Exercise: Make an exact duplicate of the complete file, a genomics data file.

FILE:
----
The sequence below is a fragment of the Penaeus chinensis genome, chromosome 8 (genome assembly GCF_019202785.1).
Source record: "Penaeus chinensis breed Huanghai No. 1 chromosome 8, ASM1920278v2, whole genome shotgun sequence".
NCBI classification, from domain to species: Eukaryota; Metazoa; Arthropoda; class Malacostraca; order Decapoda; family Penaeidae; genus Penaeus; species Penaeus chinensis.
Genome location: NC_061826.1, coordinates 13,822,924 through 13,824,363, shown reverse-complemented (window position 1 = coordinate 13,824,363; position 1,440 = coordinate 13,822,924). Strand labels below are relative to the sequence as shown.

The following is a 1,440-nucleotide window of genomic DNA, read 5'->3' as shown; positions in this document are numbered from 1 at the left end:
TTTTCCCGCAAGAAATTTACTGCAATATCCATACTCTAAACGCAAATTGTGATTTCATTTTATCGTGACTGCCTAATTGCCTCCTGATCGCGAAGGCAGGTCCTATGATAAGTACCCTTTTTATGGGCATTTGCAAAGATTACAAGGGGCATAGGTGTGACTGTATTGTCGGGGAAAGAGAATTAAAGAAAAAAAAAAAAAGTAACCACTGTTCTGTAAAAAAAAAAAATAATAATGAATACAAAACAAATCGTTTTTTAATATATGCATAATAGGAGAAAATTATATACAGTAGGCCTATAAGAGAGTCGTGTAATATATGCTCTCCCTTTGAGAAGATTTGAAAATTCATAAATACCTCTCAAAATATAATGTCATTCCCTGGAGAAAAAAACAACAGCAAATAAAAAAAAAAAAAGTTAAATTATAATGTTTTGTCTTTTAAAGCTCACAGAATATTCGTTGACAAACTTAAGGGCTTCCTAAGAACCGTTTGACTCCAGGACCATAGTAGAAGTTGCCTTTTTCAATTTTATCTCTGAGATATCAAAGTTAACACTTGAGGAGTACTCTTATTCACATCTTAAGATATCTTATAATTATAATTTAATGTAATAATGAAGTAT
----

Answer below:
The sequence below is a fragment of the Penaeus chinensis genome, chromosome 8 (genome assembly GCF_019202785.1).
Source record: "Penaeus chinensis breed Huanghai No. 1 chromosome 8, ASM1920278v2, whole genome shotgun sequence".
NCBI classification, from domain to species: Eukaryota; Metazoa; Arthropoda; class Malacostraca; order Decapoda; family Penaeidae; genus Penaeus; species Penaeus chinensis.
Genome location: NC_061826.1, coordinates 13,822,924 through 13,824,363, shown reverse-complemented (window position 1 = coordinate 13,824,363; position 1,440 = coordinate 13,822,924). Strand labels below are relative to the sequence as shown.

The following is a 1,440-nucleotide window of genomic DNA, read 5'->3' as shown; positions in this document are numbered from 1 at the left end:
TTTTCCCGCAAGAAATTTACTGCAATATCCATACTCTAAACGCAAATTGTGATTTCATTTTATCGTGACTGCCTAATTGCCTCCTGATCGCGAAGGCAGGTCCTATGATAAGTACCCTTTTTATGGGCATTTGCAAAGATTACAAGGGGCATAGGTGTGACTGTATTGTCGGGGAAAGAGAATTAAAGAAAAAAAAAAAAAGTAACCACTGTTCTGTAAAAAAAAAAAATAATAATGAATACAAAACAAATCGTTTTTTAATATATGCATAATAGGAGAAAATTATATACAGTAGGCCTATAAGAGAGTCGTGTAATATATGCTCTCCCTTTGAGAAGATTTGAAAATTCATAAATACCTCTCAAAATATAATGTCATTCCCTGGAGAAAAAAACAACAGCAAATAAAAAAAAAAAAAGTTAAATTATAATGTTTTGTCTTTTAAAGCTCACAGAATATTCGTTGACAAACTTAAGGGCTTCCTAAGAACCGTTTGACTCCAGGACCATAGTAGAAGTTGCCTTTTTCAATTTTATCTCTGAGATATCAAAGTTAACACTTGAGGAGTACTCTTATTCACATCTTAAGATATCTTATAATTATAATTTAATGTAATAATGAAGTAT